Two bicycle sharing startups are making waves in Australia’s two largest cities, but it seems some users are taking the freedom of dockless cycling too far.
Singapore company oBike’s yellow bicycles and Australian rival ReddyGo’s red bikes are increasingly taking over the streets, after they launched in Australia over the winter. Sydney now has about 1,500 bikes from both startups, with Melbourne hosting more than 1250 just from oBike.
The attraction for users is that the bicycles do not need to be returned to a docking station but are fitted with GPS units so that they can be parked anywhere for the next rider to locate with a mobile app.
While both companies clearly instruct customers to park the bicycles in safe and legal locations where they won’t obstruct pedestrians and other transport, the honour system is having some teething issues in both Sydney and Melbourne.
— Paul Wong (@___pw___) September 19, 2017
This feels like modern art ? ?
— Verity White (@VerityRider) September 21, 2017
On social media, there are reports of bikes being left on the footpath or dangerously close to tram and train tracks — and transport interchange hubs like train stations and bus stops crowded with abandoned bicycles.
There have even been photos of oBikes left up in trees and on roofs, while in Melbourne on Tuesday oBike contractors retrieved 42 bicycles from the bottom of the Yarra River, after users dumped the two-wheelers into the water.
“I think it’s pretty low,” said Jason Wittman, one of the contractors.
“This company comes to Australia to provide a service and some people have got nothing better to do than throw them into the water.”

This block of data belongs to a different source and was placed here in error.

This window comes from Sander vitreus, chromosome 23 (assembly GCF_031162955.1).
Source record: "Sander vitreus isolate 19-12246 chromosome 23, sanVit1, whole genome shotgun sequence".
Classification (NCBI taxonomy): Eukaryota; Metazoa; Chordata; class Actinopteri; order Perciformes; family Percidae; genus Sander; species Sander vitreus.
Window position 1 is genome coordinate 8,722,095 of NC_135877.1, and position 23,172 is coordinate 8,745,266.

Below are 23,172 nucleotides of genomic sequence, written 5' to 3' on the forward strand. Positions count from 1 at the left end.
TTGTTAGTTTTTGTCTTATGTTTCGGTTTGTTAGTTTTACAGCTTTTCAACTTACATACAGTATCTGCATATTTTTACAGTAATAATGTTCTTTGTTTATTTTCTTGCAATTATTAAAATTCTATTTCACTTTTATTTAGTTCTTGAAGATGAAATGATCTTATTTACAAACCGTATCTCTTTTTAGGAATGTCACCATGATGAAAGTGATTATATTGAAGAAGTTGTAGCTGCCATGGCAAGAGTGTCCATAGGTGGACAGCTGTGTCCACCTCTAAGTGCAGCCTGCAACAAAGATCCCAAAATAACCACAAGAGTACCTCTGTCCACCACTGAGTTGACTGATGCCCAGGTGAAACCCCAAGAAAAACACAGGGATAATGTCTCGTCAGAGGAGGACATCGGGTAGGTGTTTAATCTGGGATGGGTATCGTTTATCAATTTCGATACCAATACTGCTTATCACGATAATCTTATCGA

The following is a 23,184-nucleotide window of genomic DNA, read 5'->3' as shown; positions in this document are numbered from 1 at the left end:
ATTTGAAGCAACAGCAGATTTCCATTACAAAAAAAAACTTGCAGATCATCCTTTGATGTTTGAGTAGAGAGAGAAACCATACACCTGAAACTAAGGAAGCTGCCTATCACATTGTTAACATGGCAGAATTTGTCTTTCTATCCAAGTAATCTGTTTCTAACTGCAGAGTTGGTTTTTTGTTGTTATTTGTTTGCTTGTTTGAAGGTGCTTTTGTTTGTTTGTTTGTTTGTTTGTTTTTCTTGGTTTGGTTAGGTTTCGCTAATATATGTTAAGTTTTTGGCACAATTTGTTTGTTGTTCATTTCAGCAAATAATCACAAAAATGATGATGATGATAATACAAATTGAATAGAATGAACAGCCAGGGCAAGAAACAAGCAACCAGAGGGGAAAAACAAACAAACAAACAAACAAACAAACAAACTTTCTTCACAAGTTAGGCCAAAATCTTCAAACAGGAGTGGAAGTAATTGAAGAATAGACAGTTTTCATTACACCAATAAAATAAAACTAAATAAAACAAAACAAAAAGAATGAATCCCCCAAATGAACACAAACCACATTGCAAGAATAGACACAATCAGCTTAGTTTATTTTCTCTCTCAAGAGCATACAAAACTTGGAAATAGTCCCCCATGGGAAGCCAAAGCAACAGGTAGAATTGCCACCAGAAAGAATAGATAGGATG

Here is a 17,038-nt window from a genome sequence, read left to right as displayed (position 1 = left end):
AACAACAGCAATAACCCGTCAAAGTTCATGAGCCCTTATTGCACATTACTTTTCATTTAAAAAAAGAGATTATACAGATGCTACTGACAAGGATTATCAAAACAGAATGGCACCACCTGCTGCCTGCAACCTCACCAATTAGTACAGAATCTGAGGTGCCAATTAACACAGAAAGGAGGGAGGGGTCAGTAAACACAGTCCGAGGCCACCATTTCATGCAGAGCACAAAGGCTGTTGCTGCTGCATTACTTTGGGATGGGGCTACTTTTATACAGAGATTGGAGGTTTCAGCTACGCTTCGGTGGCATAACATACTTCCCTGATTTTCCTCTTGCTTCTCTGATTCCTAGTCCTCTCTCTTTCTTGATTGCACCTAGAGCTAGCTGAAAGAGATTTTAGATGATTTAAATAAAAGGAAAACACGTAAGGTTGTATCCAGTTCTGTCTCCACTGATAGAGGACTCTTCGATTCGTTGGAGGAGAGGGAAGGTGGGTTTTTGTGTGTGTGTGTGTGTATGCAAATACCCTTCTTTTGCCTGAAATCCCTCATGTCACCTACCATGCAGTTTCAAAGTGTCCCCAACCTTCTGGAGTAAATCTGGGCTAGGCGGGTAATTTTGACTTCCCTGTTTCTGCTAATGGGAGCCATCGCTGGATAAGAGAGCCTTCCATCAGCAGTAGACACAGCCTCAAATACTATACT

The retrieval operation came after Melbourne lord mayor Robert Doyle last month threatened to ban oBike from the city unless “the clutter” was resolved.
— Mrs Emily (@EmilyPottsy) September 23, 2017
A City of Sydney spokesperson told Business Insider that while the council supported bicycle sharing, it had concerns about “impacts on the public domain” and have met with oBike and ReddyGo.
“We have stressed that safety and accessibility on footpaths is a priority,” said the spokesperson.
“The lord mayor wrote to the premier in June asking the [NSW] government to urgently develop an appropriate response to managing bike share. The premier referred the letter to the minister for roads and minister for innovation. It is our understanding Transport for NSW is working out its approach.”
Business Insider contacted ReddyGo but had not heard back at the time of writing. An oBike spokesperson acknowledged that some users have acted inappropriately, but said bike sharing was in in its early days.
“We have had a few who abused our bikes either by dismantling them or throwing them into canals. This was disappointing,” oBike head of marketing Chethan Rangaswamy told Business Insider.
“Bike-sharing is still in its infancy stage now. As such, many cyclists are still not fully aware of the correct behaviours required to develop a socially gracious and courteous community of riders. This leads to issues such as the indiscriminate parking and vandalism. We are committed to engaging the public for ongoing education on cycling etiquette.”
Rangaswamy said the company still believed bike sharing could integrate seamlessly into the existing public transport system.
“It will operate as an essential but complementary service to the entire transportation network. We want to make sure we have a sustainable relationship with our users, public and the local authorities.”
The dumped bicycle phenomenon has even inspired a satirical “oBike fishing” video that has garnered more than 200,000 views on Facebook:
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